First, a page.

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Re: Extension Lead Test


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I would just suggest that most consumers won't cut their extension lead
in half to check the conductors.

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I've been in the same boat.

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Re: Extension Lead Test


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With everything having moulded plugs now, once you cut it, you have to
replace the plug.
I think that the current test is a better idea, especially if you have
a lot of them to test.



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Re: Extension Lead Test



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 It's all bullshit.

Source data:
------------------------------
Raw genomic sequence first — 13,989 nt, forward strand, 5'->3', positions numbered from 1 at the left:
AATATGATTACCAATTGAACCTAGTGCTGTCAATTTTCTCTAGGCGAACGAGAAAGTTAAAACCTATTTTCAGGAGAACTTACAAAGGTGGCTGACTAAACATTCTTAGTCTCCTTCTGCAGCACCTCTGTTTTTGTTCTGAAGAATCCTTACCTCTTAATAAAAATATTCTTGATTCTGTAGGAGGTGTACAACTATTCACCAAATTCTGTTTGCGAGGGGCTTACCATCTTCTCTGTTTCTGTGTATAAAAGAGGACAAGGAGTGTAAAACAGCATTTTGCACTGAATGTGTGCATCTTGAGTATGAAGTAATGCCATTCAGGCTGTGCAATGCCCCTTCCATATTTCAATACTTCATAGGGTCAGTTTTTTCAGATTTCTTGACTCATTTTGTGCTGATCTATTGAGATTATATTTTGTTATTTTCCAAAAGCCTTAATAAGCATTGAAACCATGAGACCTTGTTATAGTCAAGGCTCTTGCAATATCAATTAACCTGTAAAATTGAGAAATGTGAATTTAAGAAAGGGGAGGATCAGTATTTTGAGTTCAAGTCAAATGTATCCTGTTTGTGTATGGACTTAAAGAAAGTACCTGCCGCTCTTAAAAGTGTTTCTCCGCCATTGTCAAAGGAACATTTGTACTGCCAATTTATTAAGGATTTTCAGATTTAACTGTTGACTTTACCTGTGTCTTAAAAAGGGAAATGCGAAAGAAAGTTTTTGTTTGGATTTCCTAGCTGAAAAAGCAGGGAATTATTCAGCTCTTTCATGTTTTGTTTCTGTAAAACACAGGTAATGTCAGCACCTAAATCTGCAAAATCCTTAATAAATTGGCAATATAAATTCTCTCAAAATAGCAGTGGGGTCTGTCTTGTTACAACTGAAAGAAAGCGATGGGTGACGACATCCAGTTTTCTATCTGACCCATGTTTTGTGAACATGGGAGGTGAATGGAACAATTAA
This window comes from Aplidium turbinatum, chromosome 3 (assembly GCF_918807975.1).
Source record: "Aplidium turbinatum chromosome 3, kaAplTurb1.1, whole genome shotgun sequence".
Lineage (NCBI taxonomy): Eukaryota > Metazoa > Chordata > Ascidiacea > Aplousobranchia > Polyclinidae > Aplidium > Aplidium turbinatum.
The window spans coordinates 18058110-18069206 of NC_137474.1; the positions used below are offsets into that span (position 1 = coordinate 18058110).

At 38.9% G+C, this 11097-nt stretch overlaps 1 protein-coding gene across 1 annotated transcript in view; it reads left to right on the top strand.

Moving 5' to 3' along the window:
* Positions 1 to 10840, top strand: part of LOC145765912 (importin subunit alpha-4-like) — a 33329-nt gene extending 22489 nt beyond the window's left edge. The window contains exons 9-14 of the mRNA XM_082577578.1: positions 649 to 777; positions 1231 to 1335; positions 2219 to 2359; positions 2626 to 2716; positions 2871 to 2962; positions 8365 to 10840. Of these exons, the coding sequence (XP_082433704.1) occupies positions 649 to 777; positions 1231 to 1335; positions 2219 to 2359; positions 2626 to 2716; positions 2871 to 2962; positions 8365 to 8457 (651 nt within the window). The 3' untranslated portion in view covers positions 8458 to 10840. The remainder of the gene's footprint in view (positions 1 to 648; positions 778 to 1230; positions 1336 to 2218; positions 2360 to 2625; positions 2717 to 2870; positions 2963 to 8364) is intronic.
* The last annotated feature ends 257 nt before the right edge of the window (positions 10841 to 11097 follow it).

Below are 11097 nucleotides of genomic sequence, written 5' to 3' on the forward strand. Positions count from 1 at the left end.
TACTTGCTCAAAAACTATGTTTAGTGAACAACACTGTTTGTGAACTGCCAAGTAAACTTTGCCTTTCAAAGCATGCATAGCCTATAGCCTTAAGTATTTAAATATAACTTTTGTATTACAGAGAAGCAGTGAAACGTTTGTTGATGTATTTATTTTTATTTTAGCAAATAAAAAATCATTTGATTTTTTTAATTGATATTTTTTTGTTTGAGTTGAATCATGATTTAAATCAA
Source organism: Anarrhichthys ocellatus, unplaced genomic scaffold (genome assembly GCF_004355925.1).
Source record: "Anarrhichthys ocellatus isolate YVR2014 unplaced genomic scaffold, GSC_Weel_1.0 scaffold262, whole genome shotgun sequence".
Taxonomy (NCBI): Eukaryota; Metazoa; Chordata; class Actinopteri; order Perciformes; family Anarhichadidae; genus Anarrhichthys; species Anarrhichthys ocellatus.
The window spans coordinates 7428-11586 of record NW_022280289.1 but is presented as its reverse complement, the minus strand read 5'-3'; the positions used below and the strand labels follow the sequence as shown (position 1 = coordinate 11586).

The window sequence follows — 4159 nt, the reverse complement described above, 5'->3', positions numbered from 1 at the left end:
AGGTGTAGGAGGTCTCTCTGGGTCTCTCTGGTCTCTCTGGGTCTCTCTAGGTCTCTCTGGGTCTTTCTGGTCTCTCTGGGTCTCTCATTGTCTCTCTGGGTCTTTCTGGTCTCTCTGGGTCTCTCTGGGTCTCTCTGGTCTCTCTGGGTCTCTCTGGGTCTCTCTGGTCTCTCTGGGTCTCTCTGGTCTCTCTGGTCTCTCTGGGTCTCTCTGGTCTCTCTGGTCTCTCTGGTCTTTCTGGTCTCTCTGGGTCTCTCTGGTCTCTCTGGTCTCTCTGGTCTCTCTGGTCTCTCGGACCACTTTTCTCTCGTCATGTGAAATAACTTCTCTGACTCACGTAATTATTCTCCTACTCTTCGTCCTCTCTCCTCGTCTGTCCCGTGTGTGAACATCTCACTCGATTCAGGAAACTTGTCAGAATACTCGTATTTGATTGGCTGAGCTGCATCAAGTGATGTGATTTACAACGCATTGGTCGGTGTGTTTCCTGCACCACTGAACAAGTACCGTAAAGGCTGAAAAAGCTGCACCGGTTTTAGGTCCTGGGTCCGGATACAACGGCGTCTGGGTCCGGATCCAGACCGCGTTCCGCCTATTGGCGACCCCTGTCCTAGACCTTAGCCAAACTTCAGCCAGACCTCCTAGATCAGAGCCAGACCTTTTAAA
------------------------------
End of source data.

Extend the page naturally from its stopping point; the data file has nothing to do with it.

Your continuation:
We did our own cable testing in-house at my last job, and I assure you,
the cable tester did not in the least care about current (or perhaps)
resistance testing.  And as long as it got an OK from the tester box, we
signed the label, and the auditors were happy as pie.

 We tested it with the chinese bullshit IEC power cables, and all of
them passed with flying colours.  All they do is check to see each wire
goes to where it's supposed to, and there isn't high voltage leakage
between them.

 Passed with flying colours and I routinely threw them out because I
could not, and would not trust them.

 The supplier doesn't care.  The most you'll do is legally *make* them
supply real cables and throw out the fake ones.
 Per unit product price jumps by $10, and your supplier of $15 chinese
hard drive cases now charges $25 for the same thing.

 And you're still paying $15 because you're now shopping from his next
door neighbour who still hasn't been nabbed yet, especially since your
first supplier has since gone out of business, and you're sourcing real
leads cheaper in quantity from elsewhere anyway.



 *THAT* is reality, and how does this help *anyone*?.

Re: Extension Lead Test


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A friend of mine in the UK had a business making cables. He made all
sorts, audio, video, and mains leads. He eventually gave it away because